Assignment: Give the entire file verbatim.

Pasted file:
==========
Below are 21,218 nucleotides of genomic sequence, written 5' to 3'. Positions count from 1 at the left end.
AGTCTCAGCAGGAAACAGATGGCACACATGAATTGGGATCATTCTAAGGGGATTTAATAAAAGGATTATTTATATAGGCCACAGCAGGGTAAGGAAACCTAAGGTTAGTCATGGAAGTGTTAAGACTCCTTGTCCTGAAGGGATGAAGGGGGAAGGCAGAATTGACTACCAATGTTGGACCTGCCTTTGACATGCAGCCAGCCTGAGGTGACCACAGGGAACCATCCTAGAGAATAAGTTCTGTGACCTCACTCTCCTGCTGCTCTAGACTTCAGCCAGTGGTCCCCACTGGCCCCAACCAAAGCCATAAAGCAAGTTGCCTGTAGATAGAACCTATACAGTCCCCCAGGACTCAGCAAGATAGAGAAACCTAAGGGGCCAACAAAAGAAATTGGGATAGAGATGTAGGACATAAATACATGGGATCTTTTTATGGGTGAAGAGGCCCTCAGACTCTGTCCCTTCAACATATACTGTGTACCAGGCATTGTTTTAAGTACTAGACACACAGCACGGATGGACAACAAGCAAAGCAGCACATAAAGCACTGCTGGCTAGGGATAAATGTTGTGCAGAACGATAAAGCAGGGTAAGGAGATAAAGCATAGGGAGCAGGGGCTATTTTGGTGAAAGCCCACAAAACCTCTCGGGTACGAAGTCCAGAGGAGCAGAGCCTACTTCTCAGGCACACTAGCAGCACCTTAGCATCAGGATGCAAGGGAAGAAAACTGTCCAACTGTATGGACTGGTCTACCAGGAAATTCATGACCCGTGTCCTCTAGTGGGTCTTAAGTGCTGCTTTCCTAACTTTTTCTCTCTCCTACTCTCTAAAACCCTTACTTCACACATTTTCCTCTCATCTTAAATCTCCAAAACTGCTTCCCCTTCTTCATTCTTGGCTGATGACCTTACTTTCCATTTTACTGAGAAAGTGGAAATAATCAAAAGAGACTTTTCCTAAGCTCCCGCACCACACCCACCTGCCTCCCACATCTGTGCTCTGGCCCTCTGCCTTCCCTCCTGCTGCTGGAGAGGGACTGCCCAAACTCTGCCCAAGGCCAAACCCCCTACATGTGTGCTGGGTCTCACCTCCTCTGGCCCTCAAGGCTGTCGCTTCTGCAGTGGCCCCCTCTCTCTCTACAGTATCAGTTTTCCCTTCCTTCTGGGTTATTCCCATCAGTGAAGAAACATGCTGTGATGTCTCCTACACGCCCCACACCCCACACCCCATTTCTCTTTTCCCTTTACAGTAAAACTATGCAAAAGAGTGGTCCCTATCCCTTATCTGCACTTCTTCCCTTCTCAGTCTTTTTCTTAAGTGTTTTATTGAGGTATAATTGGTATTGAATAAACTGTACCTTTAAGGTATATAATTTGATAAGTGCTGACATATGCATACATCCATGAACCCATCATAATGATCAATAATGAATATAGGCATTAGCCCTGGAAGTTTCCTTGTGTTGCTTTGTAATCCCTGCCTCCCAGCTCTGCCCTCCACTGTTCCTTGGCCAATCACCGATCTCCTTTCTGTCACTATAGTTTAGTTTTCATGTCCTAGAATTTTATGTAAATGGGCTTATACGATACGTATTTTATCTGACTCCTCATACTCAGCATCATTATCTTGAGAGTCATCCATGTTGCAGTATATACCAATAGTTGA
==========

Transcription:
Below are 21,218 nucleotides of genomic sequence, written 5' to 3'. Positions count from 1 at the left end.
AGTCTCAGCAGGAAACAGATGGCACACATGAATTGGGATCATTCTAAGGGGATTTAATAAAAGGATTATTTATATAGGCCACAGCAGGGTAAGGAAACCTAAGGTTAGTCATGGAAGTGTTAAGACTCCTTGTCCTGAAGGGATGAAGGGGGAAGGCAGAATTGACTACCAATGTTGGACCTGCCTTTGACATGCAGCCAGCCTGAGGTGACCACAGGGAACCATCCTAGAGAATAAGTTCTGTGACCTCACTCTCCTGCTGCTCTAGACTTCAGCCAGTGGTCCCCACTGGCCCCAACCAAAGCCATAAAGCAAGTTGCCTGTAGATAGAACCTATACAGTCCCCCAGGACTCAGCAAGATAGAGAAACCTAAGGGGCCAACAAAAGAAATTGGGATAGAGATGTAGGACATAAATACATGGGATCTTTTTATGGGTGAAGAGGCCCTCAGACTCTGTCCCTTCAACATATACTGTGTACCAGGCATTGTTTTAAGTACTAGACACACAGCACGGATGGACAACAAGCAAAGCAGCACATAAAGCACTGCTGGCTAGGGATAAATGTTGTGCAGAACGATAAAGCAGGGTAAGGAGATAAAGCATAGGGAGCAGGGGCTATTTTGGTGAAAGCCCACAAAACCTCTCGGGTACGAAGTCCAGAGGAGCAGAGCCTACTTCTCAGGCACACTAGCAGCACCTTAGCATCAGGATGCAAGGGAAGAAAACTGTCCAACTGTATGGACTGGTCTACCAGGAAATTCATGACCCGTGTCCTCTAGTGGGTCTTAAGTGCTGCTTTCCTAACTTTTTCTCTCTCCTACTCTCTAAAACCCTTACTTCACACATTTTCCTCTCATCTTAAATCTCCAAAACTGCTTCCCCTTCTTCATTCTTGGCTGATGACCTTACTTTCCATTTTACTGAGAAAGTGGAAATAATCAAAAGAGACTTTTCCTAAGCTCCCGCACCACACCCACCTGCCTCCCACATCTGTGCTCTGGCCCTCTGCCTTCCCTCCTGCTGCTGGAGAGGGACTGCCCAAACTCTGCCCAAGGCCAAACCCCCTACATGTGTGCTGGGTCTCACCTCCTCTGGCCCTCAAGGCTGTCGCTTCTGCAGTGGCCCCCTCTCTCTCTACAGTATCAGTTTTCCCTTCCTTCTGGGTTATTCCCATCAGTGAAGAAACATGCTGTGATGTCTCCTACACGCCCCACACCCCACACCCCATTTCTCTTTTCCCTTTACAGTAAAACTATGCAAAAGAGTGGTCCCTATCCCTTATCTGCACTTCTTCCCTTCTCAGTCTTTTTCTTAAGTGTTTTATTGAGGTATAATTGGTATTGAATAAACTGTACCTTTAAGGTATATAATTTGATAAGTGCTGACATATGCATACATCCATGAACCCATCATAATGATCAATAATGAATATAGGCATTAGCCCTGGAAGTTTCCTTGTGTTGCTTTGTAATCCCTGCCTCCCAGCTCTGCCCTCCACTGTTCCTTGGCCAATCACCGATCTCCTTTCTGTCACTATAGTTTAGTTTTCATGTCCTAGAATTTTATGTAAATGGGCTTATACGATACGTATTTTATCTGACTCCTCATACTCAGCATCATTATCTTGAGAGTCATCCATGTTGCAGTATATACCAATAGTTGA